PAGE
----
The human body has used fat as its primary source of energy for thousands, maybe millions of years of evolution. If we can train our body to rely on fat as a fuel source again, we will never be hungry, due to the millions of calories of energy stored in fat on our body. If we can eliminate grains as a source of immediate energy and shift our body to prefer fat as our energy source, we will have less inflammation, better immune function and less gastrointestinal issues.

The amount of insulin you produce influences if you store or burn fat, if we can reduce the spike of insulin, we can control our hunger and fat storage.

An increase in insulin results in accelerated cell division, which is said to increase ageing and the deregulation of healthy cell division, which is linked to an increase in cancer risk and perpetuates the “carb cycle”.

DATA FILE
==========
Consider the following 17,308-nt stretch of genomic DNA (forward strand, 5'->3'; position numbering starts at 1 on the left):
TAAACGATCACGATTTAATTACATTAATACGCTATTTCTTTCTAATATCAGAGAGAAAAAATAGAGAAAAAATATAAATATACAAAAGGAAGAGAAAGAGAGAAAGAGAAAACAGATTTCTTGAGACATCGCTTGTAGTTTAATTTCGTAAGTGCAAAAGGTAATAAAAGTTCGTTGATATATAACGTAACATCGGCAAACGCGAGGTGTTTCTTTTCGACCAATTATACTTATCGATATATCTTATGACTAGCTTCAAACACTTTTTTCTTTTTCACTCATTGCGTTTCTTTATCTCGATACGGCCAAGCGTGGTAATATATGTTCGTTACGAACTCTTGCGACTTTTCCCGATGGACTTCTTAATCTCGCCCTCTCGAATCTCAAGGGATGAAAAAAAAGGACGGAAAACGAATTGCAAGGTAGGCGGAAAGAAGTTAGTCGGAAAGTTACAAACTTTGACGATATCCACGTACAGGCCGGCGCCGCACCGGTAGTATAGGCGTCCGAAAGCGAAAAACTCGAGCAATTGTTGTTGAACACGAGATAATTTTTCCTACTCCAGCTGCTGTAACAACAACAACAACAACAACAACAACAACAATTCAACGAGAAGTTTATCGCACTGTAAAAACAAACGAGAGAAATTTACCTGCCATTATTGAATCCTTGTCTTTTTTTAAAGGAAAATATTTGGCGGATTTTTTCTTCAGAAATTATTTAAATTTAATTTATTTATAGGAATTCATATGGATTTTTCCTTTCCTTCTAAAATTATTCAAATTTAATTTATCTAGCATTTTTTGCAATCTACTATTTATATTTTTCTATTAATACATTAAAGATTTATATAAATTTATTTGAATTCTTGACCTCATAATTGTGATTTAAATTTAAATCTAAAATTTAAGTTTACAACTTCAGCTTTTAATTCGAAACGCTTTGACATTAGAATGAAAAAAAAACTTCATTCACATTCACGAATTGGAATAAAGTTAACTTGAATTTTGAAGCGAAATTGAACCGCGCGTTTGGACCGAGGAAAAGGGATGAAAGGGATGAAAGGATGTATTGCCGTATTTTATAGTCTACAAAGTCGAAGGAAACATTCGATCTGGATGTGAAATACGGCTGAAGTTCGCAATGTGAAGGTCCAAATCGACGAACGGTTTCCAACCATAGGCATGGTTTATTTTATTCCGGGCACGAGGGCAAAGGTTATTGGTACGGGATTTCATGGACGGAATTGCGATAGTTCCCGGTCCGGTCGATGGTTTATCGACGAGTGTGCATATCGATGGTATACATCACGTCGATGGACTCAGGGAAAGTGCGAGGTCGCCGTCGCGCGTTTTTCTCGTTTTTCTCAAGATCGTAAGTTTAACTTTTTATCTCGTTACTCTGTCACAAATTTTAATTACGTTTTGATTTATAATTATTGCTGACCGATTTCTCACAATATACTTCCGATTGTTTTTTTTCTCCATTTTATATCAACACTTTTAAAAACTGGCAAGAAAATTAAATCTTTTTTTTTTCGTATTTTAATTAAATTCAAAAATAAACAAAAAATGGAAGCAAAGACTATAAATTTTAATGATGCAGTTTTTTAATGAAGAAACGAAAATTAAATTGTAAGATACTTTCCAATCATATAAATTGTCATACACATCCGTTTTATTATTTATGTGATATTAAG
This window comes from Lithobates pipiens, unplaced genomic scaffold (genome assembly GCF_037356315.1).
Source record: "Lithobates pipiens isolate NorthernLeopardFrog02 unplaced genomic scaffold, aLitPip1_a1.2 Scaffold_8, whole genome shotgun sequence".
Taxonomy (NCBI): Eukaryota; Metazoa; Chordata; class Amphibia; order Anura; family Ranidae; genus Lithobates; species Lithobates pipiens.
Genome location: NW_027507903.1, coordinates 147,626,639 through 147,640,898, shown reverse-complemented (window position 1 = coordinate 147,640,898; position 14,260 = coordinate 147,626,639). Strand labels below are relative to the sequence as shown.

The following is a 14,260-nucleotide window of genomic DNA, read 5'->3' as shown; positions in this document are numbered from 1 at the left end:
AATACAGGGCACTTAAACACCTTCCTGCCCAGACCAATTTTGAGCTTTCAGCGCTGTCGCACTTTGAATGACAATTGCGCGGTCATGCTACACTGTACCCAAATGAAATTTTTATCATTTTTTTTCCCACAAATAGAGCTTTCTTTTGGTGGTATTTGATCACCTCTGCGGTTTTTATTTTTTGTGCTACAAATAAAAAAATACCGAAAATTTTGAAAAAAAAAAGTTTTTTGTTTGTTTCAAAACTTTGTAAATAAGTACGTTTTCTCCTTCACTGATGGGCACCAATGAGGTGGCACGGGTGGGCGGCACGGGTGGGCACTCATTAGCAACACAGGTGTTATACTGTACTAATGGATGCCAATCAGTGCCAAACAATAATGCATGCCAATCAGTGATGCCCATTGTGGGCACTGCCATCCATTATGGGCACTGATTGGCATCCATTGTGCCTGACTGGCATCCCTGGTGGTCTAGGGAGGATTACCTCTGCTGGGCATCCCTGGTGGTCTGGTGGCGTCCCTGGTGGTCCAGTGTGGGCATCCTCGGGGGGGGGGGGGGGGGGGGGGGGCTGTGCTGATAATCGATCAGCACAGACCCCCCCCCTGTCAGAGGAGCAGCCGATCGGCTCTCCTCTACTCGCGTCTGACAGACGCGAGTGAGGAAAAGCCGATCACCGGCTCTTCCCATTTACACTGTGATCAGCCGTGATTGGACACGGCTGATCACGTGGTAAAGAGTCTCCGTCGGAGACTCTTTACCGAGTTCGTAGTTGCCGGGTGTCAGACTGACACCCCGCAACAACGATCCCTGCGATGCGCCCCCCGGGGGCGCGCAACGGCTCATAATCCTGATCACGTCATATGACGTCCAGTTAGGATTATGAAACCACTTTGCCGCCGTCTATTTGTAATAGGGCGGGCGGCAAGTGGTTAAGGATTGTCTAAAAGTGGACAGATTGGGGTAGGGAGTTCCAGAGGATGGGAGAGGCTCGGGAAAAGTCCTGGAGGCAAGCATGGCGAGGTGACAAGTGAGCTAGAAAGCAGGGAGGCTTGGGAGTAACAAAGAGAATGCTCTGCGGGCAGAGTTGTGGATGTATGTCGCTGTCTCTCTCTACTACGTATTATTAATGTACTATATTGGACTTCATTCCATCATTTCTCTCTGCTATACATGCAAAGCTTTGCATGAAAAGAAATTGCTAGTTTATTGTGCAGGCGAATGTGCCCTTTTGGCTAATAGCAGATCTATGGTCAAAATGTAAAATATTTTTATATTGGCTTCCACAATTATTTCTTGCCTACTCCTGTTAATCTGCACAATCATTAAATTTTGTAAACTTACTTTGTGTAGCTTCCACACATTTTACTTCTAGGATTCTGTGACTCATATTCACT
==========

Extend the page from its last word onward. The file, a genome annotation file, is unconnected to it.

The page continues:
Reason 2: Anti-Nutrients!

 Anti-nutrients are agents present in grains that compromise health.

Lectins: are a natural phytochemical toxin that plants manufacture to defend against UV radiation, predators and microorganisms and are found in higher concentrations in the seeds of plants.

They have a toxic effect when ingested, decrease immune function and gut barriers (causing leaky gut syndrome) and increase inflammation.

They also bind with insulin receptors and deregulate both fat storage and appetite meaning they spike insulin and increase fat storage.

Lectins contain prolamin and agglutinins, which clump red blood cells together. This damages the microvilli or the brush borders of your small intestine, causing undigested particles of food (effectively poop) to leak through the lining of the SI out into your body causing irritability and inflammation.